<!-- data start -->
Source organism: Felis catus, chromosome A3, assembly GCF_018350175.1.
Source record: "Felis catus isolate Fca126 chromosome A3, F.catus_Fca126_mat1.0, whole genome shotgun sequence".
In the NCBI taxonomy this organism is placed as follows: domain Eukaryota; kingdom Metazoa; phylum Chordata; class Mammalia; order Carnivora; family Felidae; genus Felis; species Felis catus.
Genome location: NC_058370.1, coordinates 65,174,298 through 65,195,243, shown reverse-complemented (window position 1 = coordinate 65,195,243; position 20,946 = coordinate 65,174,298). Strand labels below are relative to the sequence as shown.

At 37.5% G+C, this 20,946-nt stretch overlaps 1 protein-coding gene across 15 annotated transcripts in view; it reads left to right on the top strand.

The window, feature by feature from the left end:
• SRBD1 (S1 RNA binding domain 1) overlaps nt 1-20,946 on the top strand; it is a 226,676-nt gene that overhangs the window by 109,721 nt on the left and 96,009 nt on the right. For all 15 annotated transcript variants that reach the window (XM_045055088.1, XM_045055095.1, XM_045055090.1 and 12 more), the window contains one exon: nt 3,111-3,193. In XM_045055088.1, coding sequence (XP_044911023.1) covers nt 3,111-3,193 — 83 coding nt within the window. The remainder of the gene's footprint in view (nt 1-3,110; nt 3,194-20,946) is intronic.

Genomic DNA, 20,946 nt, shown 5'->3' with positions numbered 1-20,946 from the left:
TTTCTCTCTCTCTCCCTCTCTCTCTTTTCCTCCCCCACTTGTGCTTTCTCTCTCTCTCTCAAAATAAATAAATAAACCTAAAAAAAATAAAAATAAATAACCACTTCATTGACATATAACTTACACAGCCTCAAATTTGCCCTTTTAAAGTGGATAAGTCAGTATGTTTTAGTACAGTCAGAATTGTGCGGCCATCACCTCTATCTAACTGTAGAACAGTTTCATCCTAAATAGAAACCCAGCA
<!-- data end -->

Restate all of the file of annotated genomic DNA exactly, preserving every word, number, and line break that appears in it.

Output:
Source organism: Felis catus, chromosome A3, assembly GCF_018350175.1.
Source record: "Felis catus isolate Fca126 chromosome A3, F.catus_Fca126_mat1.0, whole genome shotgun sequence".
In the NCBI taxonomy this organism is placed as follows: domain Eukaryota; kingdom Metazoa; phylum Chordata; class Mammalia; order Carnivora; family Felidae; genus Felis; species Felis catus.
Genome location: NC_058370.1, coordinates 65,174,298 through 65,195,243, shown reverse-complemented (window position 1 = coordinate 65,195,243; position 20,946 = coordinate 65,174,298). Strand labels below are relative to the sequence as shown.

At 37.5% G+C, this 20,946-nt stretch overlaps 1 protein-coding gene across 15 annotated transcripts in view; it reads left to right on the top strand.

The window, feature by feature from the left end:
• SRBD1 (S1 RNA binding domain 1) overlaps nt 1-20,946 on the top strand; it is a 226,676-nt gene that overhangs the window by 109,721 nt on the left and 96,009 nt on the right. For all 15 annotated transcript variants that reach the window (XM_045055088.1, XM_045055095.1, XM_045055090.1 and 12 more), the window contains one exon: nt 3,111-3,193. In XM_045055088.1, coding sequence (XP_044911023.1) covers nt 3,111-3,193 — 83 coding nt within the window. The remainder of the gene's footprint in view (nt 1-3,110; nt 3,194-20,946) is intronic.

Genomic DNA, 20,946 nt, shown 5'->3' with positions numbered 1-20,946 from the left:
TTTCTCTCTCTCTCCCTCTCTCTCTTTTCCTCCCCCACTTGTGCTTTCTCTCTCTCTCTCAAAATAAATAAATAAACCTAAAAAAAATAAAAATAAATAACCACTTCATTGACATATAACTTACACAGCCTCAAATTTGCCCTTTTAAAGTGGATAAGTCAGTATGTTTTAGTACAGTCAGAATTGTGCGGCCATCACCTCTATCTAACTGTAGAACAGTTTCATCCTAAATAGAAACCCAGCA